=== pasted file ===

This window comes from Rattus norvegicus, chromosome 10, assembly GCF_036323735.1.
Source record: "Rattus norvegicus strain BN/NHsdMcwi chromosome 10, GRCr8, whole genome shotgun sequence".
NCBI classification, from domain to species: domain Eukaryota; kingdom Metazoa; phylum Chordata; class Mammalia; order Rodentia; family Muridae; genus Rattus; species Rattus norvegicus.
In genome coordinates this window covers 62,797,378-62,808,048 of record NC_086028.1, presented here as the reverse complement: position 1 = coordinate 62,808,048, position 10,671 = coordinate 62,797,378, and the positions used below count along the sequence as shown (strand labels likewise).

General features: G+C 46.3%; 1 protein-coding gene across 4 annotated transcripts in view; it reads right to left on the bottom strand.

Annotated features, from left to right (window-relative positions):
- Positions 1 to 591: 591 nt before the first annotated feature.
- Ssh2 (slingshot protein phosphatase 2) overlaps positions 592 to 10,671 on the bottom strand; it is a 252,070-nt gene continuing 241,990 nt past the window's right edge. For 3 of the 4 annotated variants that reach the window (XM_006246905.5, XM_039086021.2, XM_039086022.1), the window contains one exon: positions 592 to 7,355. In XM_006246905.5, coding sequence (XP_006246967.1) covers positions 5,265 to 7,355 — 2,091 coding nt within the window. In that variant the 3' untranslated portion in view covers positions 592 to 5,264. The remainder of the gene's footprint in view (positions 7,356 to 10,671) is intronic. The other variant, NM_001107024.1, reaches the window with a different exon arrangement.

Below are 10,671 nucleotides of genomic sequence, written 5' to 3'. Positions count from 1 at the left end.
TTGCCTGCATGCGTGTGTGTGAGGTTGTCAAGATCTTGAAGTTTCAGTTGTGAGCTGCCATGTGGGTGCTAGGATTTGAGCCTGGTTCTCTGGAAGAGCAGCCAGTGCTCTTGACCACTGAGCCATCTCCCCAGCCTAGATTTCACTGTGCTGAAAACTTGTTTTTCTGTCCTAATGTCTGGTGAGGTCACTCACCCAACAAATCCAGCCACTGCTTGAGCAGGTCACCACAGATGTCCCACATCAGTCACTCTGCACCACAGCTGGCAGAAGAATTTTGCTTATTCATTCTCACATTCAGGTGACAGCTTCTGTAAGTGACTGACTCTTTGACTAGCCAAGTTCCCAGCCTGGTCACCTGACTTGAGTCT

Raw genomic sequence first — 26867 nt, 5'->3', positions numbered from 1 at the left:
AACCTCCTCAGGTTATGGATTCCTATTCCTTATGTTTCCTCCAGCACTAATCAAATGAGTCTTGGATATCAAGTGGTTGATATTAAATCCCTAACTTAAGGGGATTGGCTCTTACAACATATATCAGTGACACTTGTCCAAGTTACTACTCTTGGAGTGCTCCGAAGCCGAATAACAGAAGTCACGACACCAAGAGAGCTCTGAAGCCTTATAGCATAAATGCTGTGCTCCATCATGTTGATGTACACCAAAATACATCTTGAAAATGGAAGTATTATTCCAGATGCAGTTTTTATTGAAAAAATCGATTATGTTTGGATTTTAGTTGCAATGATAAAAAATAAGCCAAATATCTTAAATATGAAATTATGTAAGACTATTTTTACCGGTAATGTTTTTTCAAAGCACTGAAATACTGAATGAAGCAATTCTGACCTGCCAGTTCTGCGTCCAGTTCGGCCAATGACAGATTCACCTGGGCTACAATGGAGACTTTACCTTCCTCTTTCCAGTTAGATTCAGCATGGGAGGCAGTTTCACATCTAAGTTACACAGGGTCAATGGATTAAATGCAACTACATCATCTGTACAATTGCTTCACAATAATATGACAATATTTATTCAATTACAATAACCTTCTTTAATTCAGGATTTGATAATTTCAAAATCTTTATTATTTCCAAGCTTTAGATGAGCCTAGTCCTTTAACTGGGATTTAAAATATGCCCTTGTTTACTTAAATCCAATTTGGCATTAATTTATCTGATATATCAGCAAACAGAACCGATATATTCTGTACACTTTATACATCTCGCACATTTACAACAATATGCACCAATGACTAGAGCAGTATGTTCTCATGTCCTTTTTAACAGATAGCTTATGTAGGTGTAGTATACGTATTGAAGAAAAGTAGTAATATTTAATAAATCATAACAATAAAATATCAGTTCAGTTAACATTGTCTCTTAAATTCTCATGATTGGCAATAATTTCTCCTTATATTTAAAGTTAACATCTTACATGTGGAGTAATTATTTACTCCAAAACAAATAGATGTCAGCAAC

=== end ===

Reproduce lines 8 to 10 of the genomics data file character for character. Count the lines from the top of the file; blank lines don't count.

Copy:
- Ssh2 (slingshot protein phosphatase 2) overlaps positions 592 to 10,671 on the bottom strand; it is a 252,070-nt gene continuing 241,990 nt past the window's right edge. For 3 of the 4 annotated variants that reach the window (XM_006246905.5, XM_039086021.2, XM_039086022.1), the window contains one exon: positions 592 to 7,355. In XM_006246905.5, coding sequence (XP_006246967.1) covers positions 5,265 to 7,355 — 2,091 coding nt within the window. In that variant the 3' untranslated portion in view covers positions 592 to 5,264. The remainder of the gene's footprint in view (positions 7,356 to 10,671) is intronic. The other variant, NM_001107024.1, reaches the window with a different exon arrangement.

Below are 10,671 nucleotides of genomic sequence, written 5' to 3'. Positions count from 1 at the left end.
TTGCCTGCATGCGTGTGTGTGAGGTTGTCAAGATCTTGAAGTTTCAGTTGTGAGCTGCCATGTGGGTGCTAGGATTTGAGCCTGGTTCTCTGGAAGAGCAGCCAGTGCTCTTGACCACTGAGCCATCTCCCCAGCCTAGATTTCACTGTGCTGAAAACTTGTTTTTCTGTCCTAATGTCTGGTGAGGTCACTCACCCAACAAATCCAGCCACTGCTTGAGCAGGTCACCACAGATGTCCCACATCAGTCACTCTGCACCACAGCTGGCAGAAGAATTTTGCTTATTCATTCTCACATTCAGGTGACAGCTTCTGTAAGTGACTGACTCTTTGACTAGCCAAGTTCCCAGCCTGGTCACCTGACTTGAGTCT